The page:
In the summer and fall of 1915 tin bluebirds popped up all over Massachusetts. These die-cut tin birds with intense blue and yellow coloring had “Votes for Women” emblazoned down their chests. The prominent placement of “Nov. 2” on their tail feathers confirmed their purpose: to remind voters to support the referendum on women’s suffrage scheduled for that date. At 12” by 4” (much larger than an actual bluebird) this unique brand of outdoor advertising would have been hard to miss.
Starting around 1910, there was a palpable, almost electric change in practically every aspect of the suffrage movement. New tactics, new recruits, new strategies—all came together to energize the cause. For the first time it was possible to speak of suffrage as a mass movement.
A huge factor in the new suffrage dynamism was its more aggressive deployment of public spectacle. Suffragists literally took to the streets—in parades and pageants, in open-air meetings, in strikes, and on picket lines—often decked out in the suffrage colors of white, purple and gold. More and more women (and a few intrepid men) were willing to stand up and be counted in very public ways, including risking arrest and possible jail sentences for their actions. This brash “in your face” mentality made suffragists very hard to ignore.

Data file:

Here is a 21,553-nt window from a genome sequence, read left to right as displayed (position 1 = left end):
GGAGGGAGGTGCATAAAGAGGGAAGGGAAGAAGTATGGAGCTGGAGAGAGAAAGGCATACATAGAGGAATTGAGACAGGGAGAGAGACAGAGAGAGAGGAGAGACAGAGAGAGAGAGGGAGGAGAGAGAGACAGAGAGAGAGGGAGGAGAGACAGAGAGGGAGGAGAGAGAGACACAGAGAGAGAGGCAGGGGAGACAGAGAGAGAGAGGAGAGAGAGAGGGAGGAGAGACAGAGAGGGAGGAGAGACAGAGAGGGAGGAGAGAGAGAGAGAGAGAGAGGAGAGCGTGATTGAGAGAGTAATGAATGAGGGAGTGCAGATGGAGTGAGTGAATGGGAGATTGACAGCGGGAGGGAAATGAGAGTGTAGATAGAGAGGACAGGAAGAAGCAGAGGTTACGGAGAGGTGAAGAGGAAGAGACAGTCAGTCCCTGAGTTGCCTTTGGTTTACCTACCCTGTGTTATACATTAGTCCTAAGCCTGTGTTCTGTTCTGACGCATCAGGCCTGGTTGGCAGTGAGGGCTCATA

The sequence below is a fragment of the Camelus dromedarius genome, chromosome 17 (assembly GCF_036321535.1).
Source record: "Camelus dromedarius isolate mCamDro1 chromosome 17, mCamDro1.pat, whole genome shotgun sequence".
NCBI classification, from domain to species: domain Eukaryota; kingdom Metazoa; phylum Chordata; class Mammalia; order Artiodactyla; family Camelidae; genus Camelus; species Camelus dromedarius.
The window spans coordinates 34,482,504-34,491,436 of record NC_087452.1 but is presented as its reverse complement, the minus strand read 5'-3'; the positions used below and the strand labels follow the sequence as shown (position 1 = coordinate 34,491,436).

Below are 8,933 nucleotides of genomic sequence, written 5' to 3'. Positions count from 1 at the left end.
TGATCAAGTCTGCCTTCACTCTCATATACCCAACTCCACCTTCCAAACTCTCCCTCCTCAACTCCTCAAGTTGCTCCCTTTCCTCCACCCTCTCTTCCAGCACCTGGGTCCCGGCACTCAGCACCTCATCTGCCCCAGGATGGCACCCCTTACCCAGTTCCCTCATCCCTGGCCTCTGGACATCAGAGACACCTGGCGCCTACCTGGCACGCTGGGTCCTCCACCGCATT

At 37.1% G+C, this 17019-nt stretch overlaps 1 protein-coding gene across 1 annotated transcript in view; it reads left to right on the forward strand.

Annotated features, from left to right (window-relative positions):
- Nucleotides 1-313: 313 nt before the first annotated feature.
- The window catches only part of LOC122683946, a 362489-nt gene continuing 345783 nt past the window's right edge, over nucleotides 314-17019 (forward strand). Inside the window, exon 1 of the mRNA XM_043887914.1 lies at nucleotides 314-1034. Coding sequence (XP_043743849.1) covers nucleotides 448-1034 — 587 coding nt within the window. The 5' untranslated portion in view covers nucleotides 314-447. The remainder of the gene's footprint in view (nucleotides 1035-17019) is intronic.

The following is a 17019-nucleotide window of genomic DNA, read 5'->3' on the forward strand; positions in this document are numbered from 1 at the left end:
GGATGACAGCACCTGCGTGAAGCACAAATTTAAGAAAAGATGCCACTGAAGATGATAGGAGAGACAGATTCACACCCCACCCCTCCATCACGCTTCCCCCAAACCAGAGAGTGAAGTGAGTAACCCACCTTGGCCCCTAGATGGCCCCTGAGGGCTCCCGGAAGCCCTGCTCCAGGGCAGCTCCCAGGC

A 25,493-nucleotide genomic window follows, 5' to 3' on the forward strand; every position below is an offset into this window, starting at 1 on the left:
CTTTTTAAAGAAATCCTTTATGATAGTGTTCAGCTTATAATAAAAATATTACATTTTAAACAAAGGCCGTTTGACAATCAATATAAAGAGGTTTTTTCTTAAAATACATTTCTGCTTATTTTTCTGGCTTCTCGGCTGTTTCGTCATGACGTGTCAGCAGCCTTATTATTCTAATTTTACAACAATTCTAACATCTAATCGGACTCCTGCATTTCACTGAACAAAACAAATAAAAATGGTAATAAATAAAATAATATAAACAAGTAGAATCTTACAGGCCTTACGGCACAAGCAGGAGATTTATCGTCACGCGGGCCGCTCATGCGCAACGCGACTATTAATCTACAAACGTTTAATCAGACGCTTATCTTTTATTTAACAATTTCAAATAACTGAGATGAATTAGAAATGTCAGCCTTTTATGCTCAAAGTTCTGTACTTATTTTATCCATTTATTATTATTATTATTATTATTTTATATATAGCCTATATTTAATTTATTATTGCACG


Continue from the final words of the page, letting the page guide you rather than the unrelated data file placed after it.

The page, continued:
In response to the rejuvenated movement, opponents dug in their heels. When male voters in Massachusetts went to the polls on November 2, 1915, they soundly defeated the referendum. A similar referendum in New York State also went down to defeat. Even though the prospect of victory was firmly in sight by then, the actual steps necessary to reach that goal remained tantalizingly unclear.